The Silent Places by Stewart Edward White
Some time during the night May-may-gwan rejoined them. Sam was awakened by the demonstration of the dogs, at first hostile, then friendly with recognition. He leaped to his feet, startled at the apparition of a human figure. Dick sat up alert at once. The fire had almost died, but between the glow of its embers and the light of the aurora sifted through the trees they made her out.
"Oh, for God's sake!" snarled Dick, and lay back again in his blankets, but in a moment resumed his sitting position. "She made her choice," he proffered vehemently, "make her stick to it! Make her stick to it. She can't change her mind every other second like this, and we don't need her!"
But Sam, piling dry wood on the fire, looked in her face.
"Shut up, Dick," he commanded sharply. "Something in this."
The young man stared at his companion an enigmatical instant, hesitating as to his reply.
"Oh, all right," he replied at last with ostentatious indifference. "I don't give a damn. Don't sit up too late with the young lady. Good night!" He disappeared beneath his coverings, plainly disgruntled, as, for a greater or less period of time, he always was when even the least of his plans or points of view required readjustment.
Sam boiled tea, roasted a caribou steak, knelt and removed the girl's damp foot-gear and replaced it with fresh. Then he held the cup to her lips, cut the tough meat for her with his hunting-knife, even fed her as though she were a child. He piled more wood on the fire, he wrapped about her shoulders one of the blankets with the hare-skin lining. Finally, when nothing more remained to be done, he lit his pipe and squatted on his heels close to her, lending her mood the sympathy of human silence.
She drank the tea, swallowed the food, permitted the change of her foot-gear, bent her shoulders to the blanket, all without the appearance of consciousness. The corners of her lips were bent firmly downward. Her eyes, fixed and exalted, gazed beyond the fire, beyond the dancing shadows, beyond the world. After a long interval she began to speak, low-voiced, in short disconnected sentences.
"My brothers seek the Ojibway, Jingoss. They will take him to Conjuror's House. But Jingoss knows that my brothers come. He has been told by Ah-tek. He leaves the next sun. He is to travel to the west, to Peace River. Now his camp is five hours to the north. I know where it is. Jingoss has three dogs. He has much meat. He has no gun but the trade-gun. I have learned this. I come to tell it to my brothers."
"Why, May-may-gwan?" inquired Sam, gently.
She turned on him a look of pride.
"Have you thought I had left you for him?" she asked. "I have learned these things."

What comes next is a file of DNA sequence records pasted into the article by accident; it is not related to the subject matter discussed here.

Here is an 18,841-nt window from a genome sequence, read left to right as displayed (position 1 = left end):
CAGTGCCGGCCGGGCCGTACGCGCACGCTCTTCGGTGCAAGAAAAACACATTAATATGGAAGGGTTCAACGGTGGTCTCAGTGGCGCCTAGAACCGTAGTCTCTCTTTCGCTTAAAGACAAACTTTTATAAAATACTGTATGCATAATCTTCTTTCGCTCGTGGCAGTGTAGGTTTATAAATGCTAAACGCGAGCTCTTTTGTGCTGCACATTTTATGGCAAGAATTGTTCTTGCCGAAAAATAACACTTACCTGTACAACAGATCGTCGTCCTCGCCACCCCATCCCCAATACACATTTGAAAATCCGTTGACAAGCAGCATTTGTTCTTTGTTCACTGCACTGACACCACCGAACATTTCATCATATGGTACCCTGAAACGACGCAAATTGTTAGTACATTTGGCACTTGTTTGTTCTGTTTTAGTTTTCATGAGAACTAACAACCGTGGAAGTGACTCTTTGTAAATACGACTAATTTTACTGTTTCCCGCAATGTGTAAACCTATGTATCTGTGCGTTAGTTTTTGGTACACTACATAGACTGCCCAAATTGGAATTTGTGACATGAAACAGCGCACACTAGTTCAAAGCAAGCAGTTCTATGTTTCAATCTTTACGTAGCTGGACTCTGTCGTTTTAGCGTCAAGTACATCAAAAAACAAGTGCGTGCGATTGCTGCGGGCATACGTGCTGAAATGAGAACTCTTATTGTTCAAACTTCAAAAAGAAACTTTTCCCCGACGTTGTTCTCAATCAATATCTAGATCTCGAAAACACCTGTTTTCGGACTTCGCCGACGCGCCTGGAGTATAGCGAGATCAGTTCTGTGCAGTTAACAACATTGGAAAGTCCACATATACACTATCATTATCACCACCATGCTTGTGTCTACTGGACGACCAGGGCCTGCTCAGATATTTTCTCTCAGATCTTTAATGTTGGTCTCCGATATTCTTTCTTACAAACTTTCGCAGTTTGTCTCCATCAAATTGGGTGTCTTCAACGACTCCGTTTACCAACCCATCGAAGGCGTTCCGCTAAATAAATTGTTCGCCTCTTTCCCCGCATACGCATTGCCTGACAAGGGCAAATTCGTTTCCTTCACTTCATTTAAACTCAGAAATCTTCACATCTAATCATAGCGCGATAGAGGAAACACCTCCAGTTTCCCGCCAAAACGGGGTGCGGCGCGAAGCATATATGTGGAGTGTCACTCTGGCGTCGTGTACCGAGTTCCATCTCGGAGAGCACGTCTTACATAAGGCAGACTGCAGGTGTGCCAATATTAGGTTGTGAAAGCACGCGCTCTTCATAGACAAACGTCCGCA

Sam uttered an exclamation of dismay.
"What?" she queried with a slow surprise.
"But he, the Chippewa," Sam pointed out, "now he knows of our presence. He will aid Jingoss; he will warn him afresh to-night!"
May-may-gwan was again rapt in sad but ex alted contemplation of something beyond. She answered merely by a contemptuous gesture.
"But--" insisted Sam.
"I know," she replied, with conviction.
Sam, troubled he knew not why, leaned forward to arrange the fire.
"How do you know, Little Sister?" he inquired, after some hesitation.
She answered by another weary gesture. Again Sam hesitated.
"Little Sister," said he, at last, "I am an old man. I have seen many years pass. They have left me some wisdom. They have made my heart good to those who are in trouble. If it was not to return to your own people, then why did you go with Ah-tek this morning?"
"That I might know what my brothers wished to know."
"And you think he told you all these things truly?" doubted Sam.
She looked directly at him.
"Little Father," said she slowly, "long has this man wanted me to live in his wigwam. For that he joined Haukemah's band;--because I was there. I have been good in his eyes. Never have I given him favour. My favour always would unlock his heart."
"But are you sure he spoke truth," objected Sam. "You have never looked kindly on him. You left Haukemah's band to go with us. How could he trust you?"
She looked at him bravely.
"Little Father," she replied, "there is a moment when man and woman trust utterly, and when they say truly what lies in their hearts."
"Good God!" cried Sam, in English.
"It was the only way," she answered the spirit of his interjection. "I had known before only his forked tongue."
"Why did you do this, girl? You had no right, no reason. You should have consulted us."
"Little Father," said she, "the people of your race are a strange people. I do not understand them. An evil is done them, and they pass it by; a good is done them, and they do not remember. With us it is different. Always in our hearts dwell the good and the evil."
"What good have we done to you?" asked Sam.
"Jibiwanisi has looked into my heart," she replied, lapsing into the Indian rhetoric of deep emotion. "He has looked into my heart, and in the doorway he blots out the world. At the first I wanted to die when he would not look on me with favour. Then I wanted to die when I thought I should never possess him. Now it is enough that I am near him, that I lay his fire, and cook his tea and caribou, that I follow his trail, that I am ready when he needs me, that I can raise my eyes and see him breaking the trail. For when I look up at him the sun breaks out, and the snow shines, and there is a light under the trees. And when I think of raising my eyes, and he not there, nor anywhere near, then my heart freezes, Little Father, freezes with loneliness."
Abruptly she arose, casting aside the blanket and stretching her arms rigid above her head. Then with equal abruptness she stooped, caught up her bedding, spread it out, and lay down stolidly to rest, turning her back to both the white men.
But Sam remained crouched by the fire until the morning hour of waking, staring with troubled eyes.